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SATA-IO Introduces the SATA v3.2 Specifications

The SATA-IO (Serial ATA International Organization) has announced the new SATA Revision 3.2 specification. The new standard will carry a number of awaited features.

For starters, the new specification will have support for the SATA Express standard. The SATA Express standard, in short, is the use of a PCIe bus to drive storage devices. While there have been PCIe based storage devices before, the SATA Express standard will unify the system and allow operating systems to get away with only needing one driver to use the devices. SATA Express will also allow devices to run at speeds of up to 2.0 GB/s, as compared to just 6 Gb/s for the SATA3 standard.

"SATA technology continues to evolve to accommodate ever-changing storage industry requirements. The updates featured in the revision 3.2 specification, such as SATA Express and enhancements for emerging solid state hybrid drives, are driven by current market trends. These new features demonstrate SATA-IO's ongoing commitment to providing low-cost, high-performance storage solutions," said Mladen Luksic, SATA-IO President.

mSATA (left) and M.2 (right)

The new standard will also hold the M.2 form factor, which is accepted as the next evolution of mini-PCIe. The M.2 form factor can do more than just accept storage devices. It also accepts WiFi cards, USB cards, WWAN cards, and more. Other features that will be found in the SATA 3.2 specification include DevSleep, USM, Transitional Energy Reporting, Hybrid Information, microSSD, and Rebuild Assist for reconstructing RAID arrays.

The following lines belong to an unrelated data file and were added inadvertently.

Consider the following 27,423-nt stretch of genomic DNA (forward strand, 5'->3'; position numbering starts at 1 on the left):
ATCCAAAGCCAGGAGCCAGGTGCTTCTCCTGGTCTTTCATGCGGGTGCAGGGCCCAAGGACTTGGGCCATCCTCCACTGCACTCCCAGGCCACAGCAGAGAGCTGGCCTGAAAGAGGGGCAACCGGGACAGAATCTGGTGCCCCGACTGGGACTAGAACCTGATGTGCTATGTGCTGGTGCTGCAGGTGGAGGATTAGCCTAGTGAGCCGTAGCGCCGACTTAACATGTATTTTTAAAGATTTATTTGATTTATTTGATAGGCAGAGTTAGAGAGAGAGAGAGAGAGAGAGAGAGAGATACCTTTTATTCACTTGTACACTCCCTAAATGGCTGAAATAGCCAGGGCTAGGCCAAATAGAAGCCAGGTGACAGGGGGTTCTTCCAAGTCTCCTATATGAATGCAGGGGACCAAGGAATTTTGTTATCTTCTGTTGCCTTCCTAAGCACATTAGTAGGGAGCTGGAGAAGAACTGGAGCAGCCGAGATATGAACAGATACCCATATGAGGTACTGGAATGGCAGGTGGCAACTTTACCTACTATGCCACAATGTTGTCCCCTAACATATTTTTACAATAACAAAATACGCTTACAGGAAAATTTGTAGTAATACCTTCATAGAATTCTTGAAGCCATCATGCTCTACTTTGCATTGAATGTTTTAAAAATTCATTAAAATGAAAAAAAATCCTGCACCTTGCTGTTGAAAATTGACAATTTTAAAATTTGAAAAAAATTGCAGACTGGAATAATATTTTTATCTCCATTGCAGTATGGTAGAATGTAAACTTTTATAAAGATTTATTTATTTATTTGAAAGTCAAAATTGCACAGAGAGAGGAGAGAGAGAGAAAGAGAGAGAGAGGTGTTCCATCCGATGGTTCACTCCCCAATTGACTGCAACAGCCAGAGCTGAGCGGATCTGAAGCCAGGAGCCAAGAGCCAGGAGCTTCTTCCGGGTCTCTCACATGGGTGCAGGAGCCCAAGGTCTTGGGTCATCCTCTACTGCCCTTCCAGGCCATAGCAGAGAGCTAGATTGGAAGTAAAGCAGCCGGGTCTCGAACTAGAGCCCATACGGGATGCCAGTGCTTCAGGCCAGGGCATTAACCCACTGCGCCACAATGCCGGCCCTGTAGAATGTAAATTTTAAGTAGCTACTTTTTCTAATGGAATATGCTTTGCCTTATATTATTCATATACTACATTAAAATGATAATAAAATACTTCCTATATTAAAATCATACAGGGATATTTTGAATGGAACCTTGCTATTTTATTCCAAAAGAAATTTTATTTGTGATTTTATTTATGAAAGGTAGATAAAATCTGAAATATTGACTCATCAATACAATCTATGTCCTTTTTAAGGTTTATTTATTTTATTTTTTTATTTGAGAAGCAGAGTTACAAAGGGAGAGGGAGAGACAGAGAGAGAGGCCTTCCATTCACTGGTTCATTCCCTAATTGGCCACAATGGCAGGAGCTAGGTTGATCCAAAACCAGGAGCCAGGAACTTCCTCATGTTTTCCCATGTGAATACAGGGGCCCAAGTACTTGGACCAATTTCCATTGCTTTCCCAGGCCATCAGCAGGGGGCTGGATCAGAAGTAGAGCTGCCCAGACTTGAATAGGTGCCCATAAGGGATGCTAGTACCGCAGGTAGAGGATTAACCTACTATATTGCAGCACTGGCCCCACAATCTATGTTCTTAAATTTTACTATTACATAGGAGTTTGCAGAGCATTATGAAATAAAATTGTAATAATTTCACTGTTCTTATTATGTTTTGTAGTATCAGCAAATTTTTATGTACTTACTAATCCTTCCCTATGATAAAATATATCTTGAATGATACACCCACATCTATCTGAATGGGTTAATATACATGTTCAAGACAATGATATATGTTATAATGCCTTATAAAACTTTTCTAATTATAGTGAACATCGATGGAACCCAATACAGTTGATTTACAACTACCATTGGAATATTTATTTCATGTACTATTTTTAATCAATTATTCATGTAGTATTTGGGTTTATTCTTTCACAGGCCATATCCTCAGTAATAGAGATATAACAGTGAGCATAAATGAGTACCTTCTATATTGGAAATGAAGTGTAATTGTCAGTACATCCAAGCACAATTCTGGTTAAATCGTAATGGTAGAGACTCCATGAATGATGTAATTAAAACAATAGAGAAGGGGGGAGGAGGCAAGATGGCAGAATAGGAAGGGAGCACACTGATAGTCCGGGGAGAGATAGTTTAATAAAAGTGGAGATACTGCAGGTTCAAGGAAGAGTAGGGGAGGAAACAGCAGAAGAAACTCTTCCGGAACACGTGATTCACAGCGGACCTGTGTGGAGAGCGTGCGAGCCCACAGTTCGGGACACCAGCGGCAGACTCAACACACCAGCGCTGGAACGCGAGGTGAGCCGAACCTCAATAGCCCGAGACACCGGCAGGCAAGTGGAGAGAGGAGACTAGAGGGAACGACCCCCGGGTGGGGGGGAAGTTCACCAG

SATA-IO will be attending the Flash Memory Summit on August 13 through August 15 in Santa Clara, where we can expect more information to be released.

  • MKBL
    - Isn't it more appropriate to put them on the same unit when they are compared? 16 Gb/s vs 6 Gb/s.

    "SATA Express will also allow devices to run at speeds of up to 2.0 GB/s, as compared to just 6 Gb/s for the SATA3 standard."

    - Any comment on SATA port location on motherboard? The current geometry can be inconvenient when a huge graphics card is installed.

    Reply
  • pjmelect
    "SATA Express will also allow devices to run at speeds of up to 2.0 GB/s, as compared to just 6 Gb/s for the SATA3 standard."

    2.0GB/S = 20Gb/S (aprox) so it is three and a bit times faster.
    Reply
  • back_by_demand
    Agreed with using same terminology for transfer speeds, admittedly if you have an interest in this stuff and don't know you have 8 bits in a byte you should just go away and get another hobby, but the principle is sound. But disagree with the moan about SATA port locations as the assumption based on the comment is that all board vendors have ports in the same location when they clearly don't. But otherwise this is great news, all it takes is for an SSD maker to construct a 1Tb 3.5" unit which is 4 x 240Gb 2.5" units in RAID and suddenly the transfer speed goes through the roof and we need faster SATA speeds. Maybe the recent 3D storage breakthroughs are the kind of speed and storage tech that will require this enhancement. Keep up the good work, a trillion bits per minute is pretty sweet.